2. Remove the drive faceplate: depending on the drive, there are several plastic clips on the faceplate that click into rectangular holes in the metal case.

You can replace the tray end at this point if you want to, but I usually don’t.

Removing the faceplate may give you enough clearance for a robotic picker to clear the case and drop/pick discs. But usually one additional change is necessary:

  1. Cut a semi-circular moon shape out of the metal top (and bottom, if your duplicator stacks drives or rejects directly below the drive(s)) of the drive case to give even more access to the tray circle.

I use a manual nibbler tool and make several dozen little nibbles per drive to create the crescent shape. I prefer this over a dremel, as a dremel is more likely to leave aluminum dust everywhere unless you completely disassemble the drive first.

All of the above will void the drive warranties, but pretty good drives are now in the $25-30 range, so that’s not a big worry.

I’ve used this technique on about ten drives for robotic duplicators and it has worked well.



One reason that you can’t get the trays to fully extend is because the firmware used on the drives purhcased off the shelf is different from those used in a Primera, Rimage, etc. Even if you buy say a 716 and are replacing a 716 the manufactures use different firmware that controls the throw of the drive tray differently to the correct distance for the autoloader. In the case of Rimage, each drive is calibrated from the factory so no arm alignment is needed. Last I checked Primera and Microtech still required manual adjustment.

This is not to say that you can’t get another drive to work, it will just slightly more difficult. Best thing to do, if possible, replace with the same type of drive and download the lastest drive firmware from the manufacture.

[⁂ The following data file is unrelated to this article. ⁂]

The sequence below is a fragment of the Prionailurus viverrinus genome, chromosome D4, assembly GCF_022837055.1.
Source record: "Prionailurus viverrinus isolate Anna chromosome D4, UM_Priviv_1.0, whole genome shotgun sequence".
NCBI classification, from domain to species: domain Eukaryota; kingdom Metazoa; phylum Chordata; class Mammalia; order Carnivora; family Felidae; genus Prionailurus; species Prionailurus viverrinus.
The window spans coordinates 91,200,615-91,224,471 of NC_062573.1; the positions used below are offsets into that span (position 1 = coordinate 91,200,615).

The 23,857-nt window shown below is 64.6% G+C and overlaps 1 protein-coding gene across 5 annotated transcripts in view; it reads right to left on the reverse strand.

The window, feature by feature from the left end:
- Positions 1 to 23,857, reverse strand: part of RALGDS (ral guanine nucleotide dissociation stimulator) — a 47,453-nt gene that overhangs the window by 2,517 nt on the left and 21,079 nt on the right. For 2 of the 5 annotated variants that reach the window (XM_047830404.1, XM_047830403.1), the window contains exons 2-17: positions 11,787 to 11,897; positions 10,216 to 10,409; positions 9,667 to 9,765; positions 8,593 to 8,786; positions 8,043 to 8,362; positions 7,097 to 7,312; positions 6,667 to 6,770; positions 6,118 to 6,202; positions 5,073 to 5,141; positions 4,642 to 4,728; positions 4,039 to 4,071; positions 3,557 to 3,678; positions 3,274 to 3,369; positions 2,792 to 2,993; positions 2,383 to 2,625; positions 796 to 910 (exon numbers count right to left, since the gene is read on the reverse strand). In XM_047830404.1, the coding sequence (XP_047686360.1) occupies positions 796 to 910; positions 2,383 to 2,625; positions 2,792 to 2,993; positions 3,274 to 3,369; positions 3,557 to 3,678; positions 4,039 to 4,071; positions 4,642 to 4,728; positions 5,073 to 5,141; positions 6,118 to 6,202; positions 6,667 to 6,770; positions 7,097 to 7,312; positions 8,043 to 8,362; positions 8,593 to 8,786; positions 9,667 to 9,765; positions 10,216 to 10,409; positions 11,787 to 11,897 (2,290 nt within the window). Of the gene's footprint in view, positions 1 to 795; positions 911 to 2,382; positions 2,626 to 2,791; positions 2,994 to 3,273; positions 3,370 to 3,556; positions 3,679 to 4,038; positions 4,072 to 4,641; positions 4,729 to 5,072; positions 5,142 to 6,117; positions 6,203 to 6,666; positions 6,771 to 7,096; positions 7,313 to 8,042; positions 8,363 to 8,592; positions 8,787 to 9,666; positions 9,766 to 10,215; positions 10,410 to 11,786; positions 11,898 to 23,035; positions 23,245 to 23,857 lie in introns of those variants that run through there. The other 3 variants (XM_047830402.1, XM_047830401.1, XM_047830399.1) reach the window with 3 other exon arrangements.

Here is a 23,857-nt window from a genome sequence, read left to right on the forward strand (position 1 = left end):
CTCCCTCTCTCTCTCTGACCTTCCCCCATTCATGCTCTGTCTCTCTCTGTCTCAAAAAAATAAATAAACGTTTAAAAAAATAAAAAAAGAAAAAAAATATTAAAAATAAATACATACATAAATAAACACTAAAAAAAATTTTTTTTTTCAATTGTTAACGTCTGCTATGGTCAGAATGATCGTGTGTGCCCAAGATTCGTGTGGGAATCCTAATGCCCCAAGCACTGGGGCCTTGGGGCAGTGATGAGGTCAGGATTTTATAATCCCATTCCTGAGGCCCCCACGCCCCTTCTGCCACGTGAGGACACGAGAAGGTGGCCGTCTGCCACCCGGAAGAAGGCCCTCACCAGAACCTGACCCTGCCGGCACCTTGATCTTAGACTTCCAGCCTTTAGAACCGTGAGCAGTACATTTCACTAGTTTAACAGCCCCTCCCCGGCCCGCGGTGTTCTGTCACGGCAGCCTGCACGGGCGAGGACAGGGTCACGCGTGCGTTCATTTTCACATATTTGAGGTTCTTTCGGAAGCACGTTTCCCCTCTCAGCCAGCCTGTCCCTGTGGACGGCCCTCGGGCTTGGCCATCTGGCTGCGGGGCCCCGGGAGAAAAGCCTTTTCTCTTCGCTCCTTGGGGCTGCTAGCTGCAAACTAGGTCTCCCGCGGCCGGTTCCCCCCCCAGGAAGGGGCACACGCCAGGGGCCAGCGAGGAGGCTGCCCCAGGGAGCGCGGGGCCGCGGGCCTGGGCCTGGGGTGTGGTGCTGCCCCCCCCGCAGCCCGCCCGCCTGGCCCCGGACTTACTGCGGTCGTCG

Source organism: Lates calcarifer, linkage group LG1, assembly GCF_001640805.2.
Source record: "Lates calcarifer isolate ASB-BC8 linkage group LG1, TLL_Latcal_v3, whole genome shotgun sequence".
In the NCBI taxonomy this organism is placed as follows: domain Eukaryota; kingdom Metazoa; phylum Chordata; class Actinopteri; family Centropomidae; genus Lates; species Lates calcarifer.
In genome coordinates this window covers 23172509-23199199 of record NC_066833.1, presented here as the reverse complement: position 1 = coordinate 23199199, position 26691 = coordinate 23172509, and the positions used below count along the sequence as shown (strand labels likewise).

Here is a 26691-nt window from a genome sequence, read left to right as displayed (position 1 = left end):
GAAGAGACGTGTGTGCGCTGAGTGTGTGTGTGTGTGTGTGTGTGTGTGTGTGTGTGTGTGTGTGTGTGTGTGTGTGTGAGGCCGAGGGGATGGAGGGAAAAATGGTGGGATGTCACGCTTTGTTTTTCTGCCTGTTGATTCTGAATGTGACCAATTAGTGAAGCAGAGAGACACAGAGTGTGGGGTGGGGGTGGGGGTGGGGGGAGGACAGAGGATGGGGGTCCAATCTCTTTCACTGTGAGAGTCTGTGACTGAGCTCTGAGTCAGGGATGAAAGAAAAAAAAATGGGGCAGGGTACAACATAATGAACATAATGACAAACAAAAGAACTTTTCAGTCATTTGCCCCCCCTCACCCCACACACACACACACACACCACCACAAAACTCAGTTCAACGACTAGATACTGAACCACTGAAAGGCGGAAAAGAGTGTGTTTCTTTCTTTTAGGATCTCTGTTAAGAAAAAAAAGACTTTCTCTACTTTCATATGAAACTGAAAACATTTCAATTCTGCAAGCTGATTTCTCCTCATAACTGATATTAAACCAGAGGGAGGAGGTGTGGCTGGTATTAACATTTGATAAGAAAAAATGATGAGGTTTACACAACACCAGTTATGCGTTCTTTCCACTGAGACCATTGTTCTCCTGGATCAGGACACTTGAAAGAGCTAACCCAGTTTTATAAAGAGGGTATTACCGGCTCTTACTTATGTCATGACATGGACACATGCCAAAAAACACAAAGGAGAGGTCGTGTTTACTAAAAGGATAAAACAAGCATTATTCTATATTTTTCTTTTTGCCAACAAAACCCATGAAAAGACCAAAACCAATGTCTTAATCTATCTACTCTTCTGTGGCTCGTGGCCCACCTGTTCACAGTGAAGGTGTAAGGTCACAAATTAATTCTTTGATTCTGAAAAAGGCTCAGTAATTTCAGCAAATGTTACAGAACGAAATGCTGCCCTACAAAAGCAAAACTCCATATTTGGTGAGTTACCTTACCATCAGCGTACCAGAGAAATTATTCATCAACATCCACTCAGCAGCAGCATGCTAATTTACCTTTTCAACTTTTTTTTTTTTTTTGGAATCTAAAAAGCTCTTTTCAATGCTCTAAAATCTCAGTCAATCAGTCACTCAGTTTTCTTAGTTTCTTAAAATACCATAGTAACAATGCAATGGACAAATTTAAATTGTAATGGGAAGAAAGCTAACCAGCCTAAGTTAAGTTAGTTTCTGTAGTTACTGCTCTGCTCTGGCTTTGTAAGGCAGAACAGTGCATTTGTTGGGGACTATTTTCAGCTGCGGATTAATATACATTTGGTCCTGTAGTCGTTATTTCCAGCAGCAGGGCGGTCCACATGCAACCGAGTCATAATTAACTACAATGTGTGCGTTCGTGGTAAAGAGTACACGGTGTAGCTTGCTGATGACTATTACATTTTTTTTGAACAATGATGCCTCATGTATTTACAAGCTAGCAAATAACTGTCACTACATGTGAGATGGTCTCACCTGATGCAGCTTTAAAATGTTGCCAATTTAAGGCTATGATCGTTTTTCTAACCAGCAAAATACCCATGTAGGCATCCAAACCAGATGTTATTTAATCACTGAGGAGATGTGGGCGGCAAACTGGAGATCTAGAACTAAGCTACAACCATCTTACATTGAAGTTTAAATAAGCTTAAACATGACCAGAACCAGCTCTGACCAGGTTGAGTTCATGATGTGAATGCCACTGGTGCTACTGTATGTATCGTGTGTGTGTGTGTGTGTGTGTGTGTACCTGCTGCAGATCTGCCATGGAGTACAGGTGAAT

It’s true that much of the time the firmware flashed into drives installed inside duplicators is a duplicator-maker specific firmware. Among the differences, sometimes one difference is lengthening of the tray throw (but of course, there may be several other differences). And yes, it’s always best to avoid flashing a drive with a consumer-level release because it may cause the drive to no longer work correctly in the duplicator.

If you want to ensure that the drive works correctly with the manufacturer-supplied duplicating software, it is also best to stick with only the drives (and duplicator-specific firmware) that they explicitly support. The software may require drive features available on a subset of drives or behavior-related timings related to the drive that the robotic parts need to be choreographed with.

I’ve always wondered what, exactly, is done to change the drive throw. In terms of hardware, I’ve found there’s a single tray-extended toggle - when the tray goes beyond a point, it is activated. Perhaps standard firmware tells the tray motor to stop xx microseconds after receiving the toggle signal, while duplicator firmware waits xx+yy microseconds to run the motor a bit longer. Or perhaps the duplicator firmware runs the motor until a hard stop is reached (tray out as far as it goes).